When newly-engaged Kate Middleton weds Prince William next year and becomes Princess Catherine, she won't just inherit the glamour that comes with tying the royal knot, she'll also inherit some of the world's most famous in-laws -- a royal family known for so much more than its crown jewels.
In his new book, "We Are Amused," due out on Nov. 17, an unofficial royal biographer named Brian Hoey has collected some of the most bizarre habits of the British royals. As cultured and refined as they may appear, Hoey described some of the family's strange pet peeves and quips that aren't too far off from those of us commoners.
"My book takes a rather affectionate if amused look, I suppose, at the royal family and tells some of the little oddities about them," Hoey said.
According to the author, Queen Elizabeth II likes things done a certain way, starting with the royal pets. Only she is allowed to pet her beloved Welsh corgis.
She also seems to have other animal-related peculiarities, as well, including one regarding bats.
"The fact [is] that the queen goes batty every afternoon, and by that I mean the queen likes to collect the bats who nest up in the higher reaches of the great hall," Hoey said. "She brings them down with a large butterfly net on a long pole. And, of course, in Britain bats are a protected species so she has to release them. They're nocturnal animals so they come back again every night, so she does it again the next day."
Anyone who has ever mixed Her Majesty her favorite cocktail, gin and Dubonet, must have it down to a science, Hoey said. She drinks three parts gin, one part Dubonet, and likes it on the rocks, though she does not like to hear the ice clinking against the glass.
"Prince Phillip did a little machine that creates tiny ice balls and they rub gently together. That sort of thing," Hoey said. "It's the little idiosyncrasies ... of a family who in many ways [are] very ordinary, but finding themselves in very extraordinary circumstances."
It's also a good idea to make sure the proper attire is worn when being presented to Her Majesty, and her tastes go way beyond a simple coat and tie. Hoey said the queen despises brown suits, loafers and, above all else, clip-on bow ties. Always know how to tie your own tie before entering Buckingham Palace.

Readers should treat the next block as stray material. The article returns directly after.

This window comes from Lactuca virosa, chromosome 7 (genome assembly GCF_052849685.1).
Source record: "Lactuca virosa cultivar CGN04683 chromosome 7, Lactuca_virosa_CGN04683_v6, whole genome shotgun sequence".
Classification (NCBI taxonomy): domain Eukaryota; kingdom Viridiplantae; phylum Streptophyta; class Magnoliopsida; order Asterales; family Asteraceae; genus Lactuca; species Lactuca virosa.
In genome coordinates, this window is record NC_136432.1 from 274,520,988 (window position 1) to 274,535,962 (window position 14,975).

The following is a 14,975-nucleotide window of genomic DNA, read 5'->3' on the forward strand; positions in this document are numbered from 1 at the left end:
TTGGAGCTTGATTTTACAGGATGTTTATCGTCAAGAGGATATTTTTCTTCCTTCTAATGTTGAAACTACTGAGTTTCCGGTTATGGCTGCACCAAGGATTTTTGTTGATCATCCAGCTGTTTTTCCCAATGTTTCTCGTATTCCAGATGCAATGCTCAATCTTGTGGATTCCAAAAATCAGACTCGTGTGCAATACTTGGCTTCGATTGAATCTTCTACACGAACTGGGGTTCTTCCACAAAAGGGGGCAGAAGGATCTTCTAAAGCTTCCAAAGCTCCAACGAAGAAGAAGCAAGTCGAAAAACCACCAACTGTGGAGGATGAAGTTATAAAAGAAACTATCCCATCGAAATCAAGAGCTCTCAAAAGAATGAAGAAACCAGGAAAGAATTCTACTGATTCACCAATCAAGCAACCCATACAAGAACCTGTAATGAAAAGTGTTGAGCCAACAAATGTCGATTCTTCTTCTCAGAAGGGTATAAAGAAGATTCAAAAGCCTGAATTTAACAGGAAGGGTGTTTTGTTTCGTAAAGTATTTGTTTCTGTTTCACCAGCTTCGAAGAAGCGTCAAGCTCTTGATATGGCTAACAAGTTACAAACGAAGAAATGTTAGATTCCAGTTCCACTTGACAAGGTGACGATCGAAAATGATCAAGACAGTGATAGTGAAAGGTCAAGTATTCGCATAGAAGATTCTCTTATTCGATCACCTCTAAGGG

According to Hoey, even Middleton has made a blunder in the past in front of the queen. It was reported she once used the word "toilet" in front of her future grandmother-in-law and faced a royal backlash for it. With the queen, you excuse yourself to the "lavatory," certainly not the "toilet."
Hoey added that Middleton's future father-in-law, Prince Charles, also has a few quirks, including travelling with a white leather toilet or, as he would call it, lavatory seat.
"The royal family has this tradition at Christmas time. They always like to give each other what they call 'joke presents,' so Prince Charles' sister once gave him a white leather toilet seat," Hoey said. "She thought it was hilarious. He thought it was so marvelous, so comfortable, it now accompanies him everywhere he goes -- all around the world."
Aside from a strange affection for corgis or toilet seats, the royal family isn't all pomp and circumstance. Prince Harry is a known jokester who loves to party.
Queen Elizabeth's granddaughter, Zara Phillips, the daughter of Princess Anne, is considered a royal rebel. Phillips has her navel and tongue pierced, and she was caught lying on a beach topless one summer.
Perhaps Prince William and future Princess Catherine will develop their own quirks and keep us royally entertained. At least, Marina Hyde, a columnist for the British newspaper The Guardian hopes so.
"If they're just rather dull, that might be the worst thing that could happen for the monarchy," Hyde said. "Perhaps we want them to be hugely dramatic. I find it rather more enjoyable when they behave appallingly."